I’d like to see at least one of these on each plan in 2017. Then we can talk about clicks.


 

The year that felt like a serious blast from the past

Jasper Distel, Regional Associate Director of Strategy, Carat

There is only one clear superstar this year. It created an overnight phenomenon, gotjasper people killed and even had governments all over the world introduce official legislation. And no, I’m not talking about the latest synthetic homemade drug—I’m talking about Pokémon GO. Actually, not just about Pokémon GO itself, but more about the ‘secret ingredient’ that catapulted it to immediate success.

Little over 20 years ago, there was a Japanese fellow called Satoshi Tajiri who created the Pokémon franchise. Nintendo quickly spotted its massive potential and decided to jump on board. It then reached and moved millions of teenagers all around the globe during the 90’s.

The most interesting part?! These teenagers who grew up with Pokémon are now the group silly media peeps often refer to as ‘millennials.’ Guess which group were the quickest to adopt the game? Yep, same same but a little older.

And it didn’t end there. Stranger Things—a show heavy on 80’s nostalgia—broke all records when it was released by Netflix and even kicked Narcos and House of Cards’ ass. In your face Pablo. But wait, there’s more… Nintendo just relaunched the most iconic game console EVER. It brought back the NES and sold out within a matter of minutes. The secret ingredient behind all these successes? Embrace nostalgia and marry it up with modern tools and trends.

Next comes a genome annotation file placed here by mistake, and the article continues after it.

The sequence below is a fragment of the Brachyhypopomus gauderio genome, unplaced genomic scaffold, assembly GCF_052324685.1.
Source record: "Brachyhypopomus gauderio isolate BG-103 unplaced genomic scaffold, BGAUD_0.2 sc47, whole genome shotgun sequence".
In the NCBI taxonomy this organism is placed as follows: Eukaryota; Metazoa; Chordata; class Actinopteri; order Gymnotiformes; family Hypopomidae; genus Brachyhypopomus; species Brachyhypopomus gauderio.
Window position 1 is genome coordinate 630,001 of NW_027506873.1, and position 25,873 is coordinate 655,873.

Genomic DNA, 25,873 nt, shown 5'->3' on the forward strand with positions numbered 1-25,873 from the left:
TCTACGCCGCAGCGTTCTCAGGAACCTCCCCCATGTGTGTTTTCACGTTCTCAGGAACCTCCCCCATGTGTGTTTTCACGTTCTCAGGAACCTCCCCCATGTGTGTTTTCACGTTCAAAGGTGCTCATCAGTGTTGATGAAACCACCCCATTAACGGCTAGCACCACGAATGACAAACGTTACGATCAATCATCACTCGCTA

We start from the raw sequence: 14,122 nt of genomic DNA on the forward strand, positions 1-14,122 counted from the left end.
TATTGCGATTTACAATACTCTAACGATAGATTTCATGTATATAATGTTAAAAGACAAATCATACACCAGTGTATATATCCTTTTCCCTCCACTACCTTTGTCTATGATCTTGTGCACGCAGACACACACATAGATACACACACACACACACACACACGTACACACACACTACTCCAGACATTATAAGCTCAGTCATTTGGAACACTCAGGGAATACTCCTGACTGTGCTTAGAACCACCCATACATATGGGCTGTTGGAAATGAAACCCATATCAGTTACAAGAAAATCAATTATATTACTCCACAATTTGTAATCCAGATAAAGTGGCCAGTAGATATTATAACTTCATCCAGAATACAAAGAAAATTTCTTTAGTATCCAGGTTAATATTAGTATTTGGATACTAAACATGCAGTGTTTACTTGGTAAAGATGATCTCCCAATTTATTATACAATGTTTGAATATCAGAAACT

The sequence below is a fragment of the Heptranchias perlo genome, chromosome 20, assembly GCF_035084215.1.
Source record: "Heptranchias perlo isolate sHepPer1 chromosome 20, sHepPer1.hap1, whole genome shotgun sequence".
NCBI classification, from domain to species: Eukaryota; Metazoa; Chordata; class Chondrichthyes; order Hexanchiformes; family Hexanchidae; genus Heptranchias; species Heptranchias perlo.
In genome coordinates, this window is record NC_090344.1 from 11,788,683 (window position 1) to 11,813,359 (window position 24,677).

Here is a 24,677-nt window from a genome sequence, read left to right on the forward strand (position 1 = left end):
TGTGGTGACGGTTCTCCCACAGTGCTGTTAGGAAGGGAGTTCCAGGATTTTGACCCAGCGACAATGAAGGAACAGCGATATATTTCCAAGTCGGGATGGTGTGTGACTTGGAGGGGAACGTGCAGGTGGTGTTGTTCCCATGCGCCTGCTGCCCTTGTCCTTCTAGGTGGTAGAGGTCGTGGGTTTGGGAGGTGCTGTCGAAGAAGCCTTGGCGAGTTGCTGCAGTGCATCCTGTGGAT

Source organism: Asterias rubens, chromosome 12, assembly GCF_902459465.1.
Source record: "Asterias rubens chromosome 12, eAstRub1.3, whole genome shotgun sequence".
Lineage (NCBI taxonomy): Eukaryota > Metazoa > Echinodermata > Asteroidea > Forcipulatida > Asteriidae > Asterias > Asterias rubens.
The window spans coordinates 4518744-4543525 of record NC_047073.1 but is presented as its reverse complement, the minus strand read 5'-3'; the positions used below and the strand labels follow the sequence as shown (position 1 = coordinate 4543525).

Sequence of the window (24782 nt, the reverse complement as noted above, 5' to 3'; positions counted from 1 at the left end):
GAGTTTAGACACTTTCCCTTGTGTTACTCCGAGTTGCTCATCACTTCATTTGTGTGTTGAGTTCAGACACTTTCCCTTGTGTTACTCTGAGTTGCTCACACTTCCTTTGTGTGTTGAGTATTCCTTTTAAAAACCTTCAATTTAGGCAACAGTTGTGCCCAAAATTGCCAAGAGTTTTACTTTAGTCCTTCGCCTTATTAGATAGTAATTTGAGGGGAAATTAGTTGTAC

I’m already looking forward to 2030 when iPhones, Musical.ly and Snapchat Lenses potentially make their comeback.


 

The year we got even closer to becoming a sci-fi film

Kim Doan, Regional Digital Manager, Carat

Remember back in the 90’s and early 2000’s, sci-fi films such Total Recall and Minority kimReport would be so mind-boggling? Not only because of the story plot, but how imaginative and forward-thinking technology was portrayed in these movies; as if it would be a lifetime before these advancements would exist.

A memorable scene is when Jon Anderton (Tom Cruise) enters the GAP store and a hologram message was targeted directly at him – or rather since he replaced his eyeballs – targeted at Mr. Yakimoto. This story was set in year 2054 and it doesn’t seem like the prediction from this film about “predictive analysis” is that far off.